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BOONE: History of Waveland Basketball: Part I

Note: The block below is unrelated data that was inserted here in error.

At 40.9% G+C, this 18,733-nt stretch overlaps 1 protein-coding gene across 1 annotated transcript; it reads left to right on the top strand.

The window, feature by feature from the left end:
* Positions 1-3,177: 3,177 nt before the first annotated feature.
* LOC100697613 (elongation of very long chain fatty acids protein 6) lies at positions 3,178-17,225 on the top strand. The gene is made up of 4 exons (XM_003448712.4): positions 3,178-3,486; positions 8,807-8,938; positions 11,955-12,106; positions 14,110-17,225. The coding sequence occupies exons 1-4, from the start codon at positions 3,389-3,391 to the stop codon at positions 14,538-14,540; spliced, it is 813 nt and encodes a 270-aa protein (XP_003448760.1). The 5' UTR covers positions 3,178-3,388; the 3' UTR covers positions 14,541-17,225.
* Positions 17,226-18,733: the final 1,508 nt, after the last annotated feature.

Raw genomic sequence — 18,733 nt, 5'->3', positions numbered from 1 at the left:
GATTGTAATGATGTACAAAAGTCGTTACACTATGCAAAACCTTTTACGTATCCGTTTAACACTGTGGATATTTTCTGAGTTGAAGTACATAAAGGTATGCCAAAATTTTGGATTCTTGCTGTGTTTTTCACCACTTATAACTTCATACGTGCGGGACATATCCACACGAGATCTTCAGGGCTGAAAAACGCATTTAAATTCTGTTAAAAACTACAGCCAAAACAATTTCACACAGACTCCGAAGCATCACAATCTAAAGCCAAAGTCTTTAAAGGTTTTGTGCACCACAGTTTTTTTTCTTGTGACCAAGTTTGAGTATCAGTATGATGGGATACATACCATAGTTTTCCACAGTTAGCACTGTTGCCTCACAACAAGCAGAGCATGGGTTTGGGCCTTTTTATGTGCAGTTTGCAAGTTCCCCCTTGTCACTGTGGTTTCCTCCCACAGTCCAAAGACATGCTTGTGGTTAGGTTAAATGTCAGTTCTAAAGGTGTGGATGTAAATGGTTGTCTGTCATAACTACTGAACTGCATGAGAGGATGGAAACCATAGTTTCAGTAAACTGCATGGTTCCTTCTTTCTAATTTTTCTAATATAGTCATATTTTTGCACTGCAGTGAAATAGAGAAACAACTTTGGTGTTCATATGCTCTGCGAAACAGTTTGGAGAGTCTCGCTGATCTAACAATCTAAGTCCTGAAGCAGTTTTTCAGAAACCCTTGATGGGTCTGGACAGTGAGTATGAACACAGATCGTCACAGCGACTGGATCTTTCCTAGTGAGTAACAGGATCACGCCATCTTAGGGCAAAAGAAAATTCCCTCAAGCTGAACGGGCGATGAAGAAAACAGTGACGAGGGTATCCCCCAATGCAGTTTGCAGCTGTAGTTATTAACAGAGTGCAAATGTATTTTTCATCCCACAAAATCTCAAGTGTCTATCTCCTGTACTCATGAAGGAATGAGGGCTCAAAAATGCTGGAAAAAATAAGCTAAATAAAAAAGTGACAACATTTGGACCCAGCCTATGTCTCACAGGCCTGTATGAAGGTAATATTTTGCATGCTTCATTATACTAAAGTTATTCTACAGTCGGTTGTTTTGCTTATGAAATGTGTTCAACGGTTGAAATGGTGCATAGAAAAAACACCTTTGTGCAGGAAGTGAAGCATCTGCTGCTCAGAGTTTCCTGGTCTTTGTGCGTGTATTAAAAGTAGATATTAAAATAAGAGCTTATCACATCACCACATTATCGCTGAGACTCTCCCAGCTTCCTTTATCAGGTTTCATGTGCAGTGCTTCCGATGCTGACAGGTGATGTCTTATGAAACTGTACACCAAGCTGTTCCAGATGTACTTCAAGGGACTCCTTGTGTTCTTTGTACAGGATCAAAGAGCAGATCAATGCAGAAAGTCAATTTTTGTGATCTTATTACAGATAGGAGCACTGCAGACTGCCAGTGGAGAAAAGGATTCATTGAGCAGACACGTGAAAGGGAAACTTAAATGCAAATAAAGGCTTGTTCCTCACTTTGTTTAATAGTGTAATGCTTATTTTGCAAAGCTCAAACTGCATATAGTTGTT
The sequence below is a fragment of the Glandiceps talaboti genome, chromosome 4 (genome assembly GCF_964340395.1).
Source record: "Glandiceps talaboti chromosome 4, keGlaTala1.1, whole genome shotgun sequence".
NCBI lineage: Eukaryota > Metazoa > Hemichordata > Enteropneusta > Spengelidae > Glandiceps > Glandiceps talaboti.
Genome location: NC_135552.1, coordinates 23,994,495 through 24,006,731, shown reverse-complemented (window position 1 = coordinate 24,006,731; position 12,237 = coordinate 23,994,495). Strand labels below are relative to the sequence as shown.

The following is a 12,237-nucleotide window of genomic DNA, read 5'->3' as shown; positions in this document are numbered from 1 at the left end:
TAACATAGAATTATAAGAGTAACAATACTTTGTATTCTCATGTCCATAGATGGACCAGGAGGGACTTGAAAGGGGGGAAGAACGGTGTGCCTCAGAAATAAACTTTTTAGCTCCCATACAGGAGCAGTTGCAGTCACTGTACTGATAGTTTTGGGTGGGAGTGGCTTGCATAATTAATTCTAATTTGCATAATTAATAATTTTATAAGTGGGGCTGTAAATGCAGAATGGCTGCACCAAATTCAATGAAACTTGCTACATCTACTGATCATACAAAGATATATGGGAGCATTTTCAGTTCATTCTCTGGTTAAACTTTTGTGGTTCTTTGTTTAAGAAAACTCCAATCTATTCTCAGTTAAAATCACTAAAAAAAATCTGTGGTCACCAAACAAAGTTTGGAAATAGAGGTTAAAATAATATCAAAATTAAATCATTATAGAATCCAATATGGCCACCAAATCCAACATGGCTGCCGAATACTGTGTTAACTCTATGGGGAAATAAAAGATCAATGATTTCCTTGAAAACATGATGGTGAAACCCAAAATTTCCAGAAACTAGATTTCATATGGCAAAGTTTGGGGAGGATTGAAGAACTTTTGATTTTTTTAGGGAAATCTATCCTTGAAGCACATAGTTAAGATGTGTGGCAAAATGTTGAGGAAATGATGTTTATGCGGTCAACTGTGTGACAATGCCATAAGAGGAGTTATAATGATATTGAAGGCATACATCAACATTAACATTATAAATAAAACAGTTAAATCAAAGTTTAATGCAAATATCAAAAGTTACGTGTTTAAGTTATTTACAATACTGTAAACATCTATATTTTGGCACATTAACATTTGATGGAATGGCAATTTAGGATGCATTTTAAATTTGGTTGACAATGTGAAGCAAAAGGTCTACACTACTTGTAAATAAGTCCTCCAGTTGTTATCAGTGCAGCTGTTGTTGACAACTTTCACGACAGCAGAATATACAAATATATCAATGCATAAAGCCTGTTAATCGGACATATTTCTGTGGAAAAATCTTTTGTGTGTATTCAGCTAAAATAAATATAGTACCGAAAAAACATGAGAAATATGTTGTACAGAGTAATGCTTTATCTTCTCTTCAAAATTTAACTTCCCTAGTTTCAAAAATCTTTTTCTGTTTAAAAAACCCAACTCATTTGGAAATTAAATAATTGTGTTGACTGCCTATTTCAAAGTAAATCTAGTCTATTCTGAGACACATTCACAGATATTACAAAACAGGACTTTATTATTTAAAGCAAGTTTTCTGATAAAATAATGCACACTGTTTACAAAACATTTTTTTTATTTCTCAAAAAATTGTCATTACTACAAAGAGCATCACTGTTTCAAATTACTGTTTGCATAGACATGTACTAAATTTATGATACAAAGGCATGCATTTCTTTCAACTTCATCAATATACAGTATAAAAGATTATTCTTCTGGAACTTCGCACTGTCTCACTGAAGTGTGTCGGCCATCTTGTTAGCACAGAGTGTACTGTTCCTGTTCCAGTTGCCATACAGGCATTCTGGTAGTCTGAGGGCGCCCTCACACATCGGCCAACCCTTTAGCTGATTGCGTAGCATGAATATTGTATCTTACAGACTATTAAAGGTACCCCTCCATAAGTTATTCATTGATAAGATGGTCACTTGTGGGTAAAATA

The public school system began in Waveland in the late 1880s, probably 1888. As was the case in several of the larger towns in Montgomery County, Waveland had some private educational institutions, most notably the Waveland Presbyterian Academy. They were playing organized sports as early as 1901 as they were fielding a football team. They were also playing baseball in the early 1900s. The earliest basketball team that I can find a picture of is the 1914-15 team. The Waveland Hornets won six sectional tournaments and four county crowns. There were many outstanding players from Waveland including Charlie Arvin, Bob Gooding, Lowell Harbison and Don Priebe from the 40’s, John Miles, Richard “Red” Smith, Bill Wheeler, Keith Greve and Bob Harbison from the 50’s, and Herschel Tague, Don Evans, and Mike Mitchell from the 60’s. Mike Mitchell ended up with 1473 career points placing him second to Bill Greve with 1777 points. The Hornets boasted six players who scored over 1,000 points in their careers. Bill Greve and Mike Mitchell were followed by Bill Wheeler with 1065 points, Keith Greve with 1048 points, Herschel Tague with 1035 points, and Phil Myers with 1014 points. The Greve name is associated most frequently with Hornet basketball. Raymond and Verna Greve raised four basketball playing sons and four daughters on their little farm outside of Waveland in the area which is now the north end of Lake Waveland. The daughters were Virginia, Edna Mae, Joan and Phyllis. Every time the Hornets won a tournament, County or Sectional, there was a Greve in the lineup. It all started with Leonard in 1935 when the Hornets won their first sectional. Leonard was joined by his brother Ray, Jr. on the 1936-37 team, but had to watch Crawfordsville win that sectional. Leonard graduated that year and went back to his Dad’s farm to help out before settling down on a farm near Russellville and joined his father-in-law Paul Hester in an International Harvester Implement business. Ray went on to play on the sectional championship team of 1939, then traveled up highway 47 to attend Wabash College and embarked on a Hall of Fame career there. Ray spent five years in the service in WWII and then returned home to operate a Ford Tractor implement business in Greencastle. It would be ten years before another Waveland team would win a County or sectional championship. Bill Boone is a local sports historian who contributes to the Journal Review.

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